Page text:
Real-Life Performance Evidence: Most studies have tested the effects of tart cherry juice (either from an extract mixed with water or a powder) and shown reduced muscle soreness and faster recovery of strength in marathoners and strength athletes. For example, when trained men drank tart cherry juice for 10 days and then performed 10 sets of 10 back squats they reported less muscle soreness and faster recuperation of strength at 24 and 48 hours of recovery compared to a placebo.
It’s likely that eating whole cherries will be equally as beneficial since they contain all the antioxidant and other health promoting compounds of a juice. The catch is that fresh cherries are only available a few months a year. Frozen cherries are one alternative. When purchasing juice or powder, watch out for added sugar or the addition of other juices (often apple) to lower the manufacturing cost.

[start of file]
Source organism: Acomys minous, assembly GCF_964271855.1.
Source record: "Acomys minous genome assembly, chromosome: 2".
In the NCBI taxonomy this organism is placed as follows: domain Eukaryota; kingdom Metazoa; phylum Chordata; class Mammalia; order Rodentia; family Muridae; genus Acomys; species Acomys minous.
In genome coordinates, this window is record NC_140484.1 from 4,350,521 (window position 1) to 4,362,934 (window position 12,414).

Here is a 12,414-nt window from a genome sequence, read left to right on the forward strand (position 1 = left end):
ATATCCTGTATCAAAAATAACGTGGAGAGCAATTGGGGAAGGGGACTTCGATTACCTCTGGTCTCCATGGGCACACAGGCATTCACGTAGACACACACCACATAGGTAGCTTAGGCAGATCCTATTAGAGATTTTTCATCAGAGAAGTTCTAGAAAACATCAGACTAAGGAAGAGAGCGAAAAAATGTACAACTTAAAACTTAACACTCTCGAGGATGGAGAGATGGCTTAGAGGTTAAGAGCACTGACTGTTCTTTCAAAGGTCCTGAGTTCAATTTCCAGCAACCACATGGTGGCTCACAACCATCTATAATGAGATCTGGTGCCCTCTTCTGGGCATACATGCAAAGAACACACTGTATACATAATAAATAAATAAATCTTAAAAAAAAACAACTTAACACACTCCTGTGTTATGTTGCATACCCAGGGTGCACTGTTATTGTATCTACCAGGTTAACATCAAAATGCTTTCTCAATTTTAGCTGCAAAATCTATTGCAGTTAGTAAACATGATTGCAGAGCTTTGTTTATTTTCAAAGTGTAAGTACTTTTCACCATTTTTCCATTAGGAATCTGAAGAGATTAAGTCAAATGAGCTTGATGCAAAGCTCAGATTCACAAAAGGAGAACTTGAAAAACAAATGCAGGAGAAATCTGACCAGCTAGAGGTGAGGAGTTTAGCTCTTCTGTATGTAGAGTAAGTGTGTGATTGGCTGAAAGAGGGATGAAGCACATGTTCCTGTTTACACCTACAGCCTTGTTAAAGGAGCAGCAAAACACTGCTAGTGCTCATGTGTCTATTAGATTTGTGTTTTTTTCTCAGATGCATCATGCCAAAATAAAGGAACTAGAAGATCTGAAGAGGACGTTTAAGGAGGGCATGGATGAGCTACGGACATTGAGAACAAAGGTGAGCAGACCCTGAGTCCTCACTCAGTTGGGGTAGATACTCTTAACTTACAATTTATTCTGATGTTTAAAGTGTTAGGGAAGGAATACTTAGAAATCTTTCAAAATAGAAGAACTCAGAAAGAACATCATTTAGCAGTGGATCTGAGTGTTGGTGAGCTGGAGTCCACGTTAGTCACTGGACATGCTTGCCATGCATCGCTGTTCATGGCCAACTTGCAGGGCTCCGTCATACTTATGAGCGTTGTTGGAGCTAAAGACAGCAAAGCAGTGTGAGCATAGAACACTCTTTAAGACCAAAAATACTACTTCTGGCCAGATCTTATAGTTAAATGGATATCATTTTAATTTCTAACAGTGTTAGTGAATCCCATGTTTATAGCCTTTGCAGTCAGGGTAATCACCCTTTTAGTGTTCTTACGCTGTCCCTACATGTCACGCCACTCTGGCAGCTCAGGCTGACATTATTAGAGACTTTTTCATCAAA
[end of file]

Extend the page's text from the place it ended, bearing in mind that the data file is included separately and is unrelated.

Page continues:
Final Words: Including these foods in your diet on a daily basis is an excellent way to get a leg up on the competition and have delicious, health-promoting meals. If you’re looking for more ideas, there are many other performance-enhancing foods that scientists haven’t gotten around to investigating yet. Here are five more that are renowned for their health benefits and will likely convey ergogenic effects:
Salmon is packed with inflammation fighting EPA and DHA fats as well as providing a complete protein for increased protein synthesis and muscle repair.
Sweet Potatoes are the primary food staple of the Okinawans—the world’s longest living people—providing healthy carbohydrates, an array of nutrients, and loads of inflammation abolishing antioxidants.
Dark Chocolate is packed with antioxidants that improve blood flow and help eradicate oxidative stress.
Bananas raise melatonin and improve blood antioxidant levels. They also provide a nice blend of healthy carbs, which may help extend endurance performance and aid in the replenishment of energy stores.
Vinegar improves nutrient partitioning so that the body is able to metabolize carbohydrates and fat more efficiently.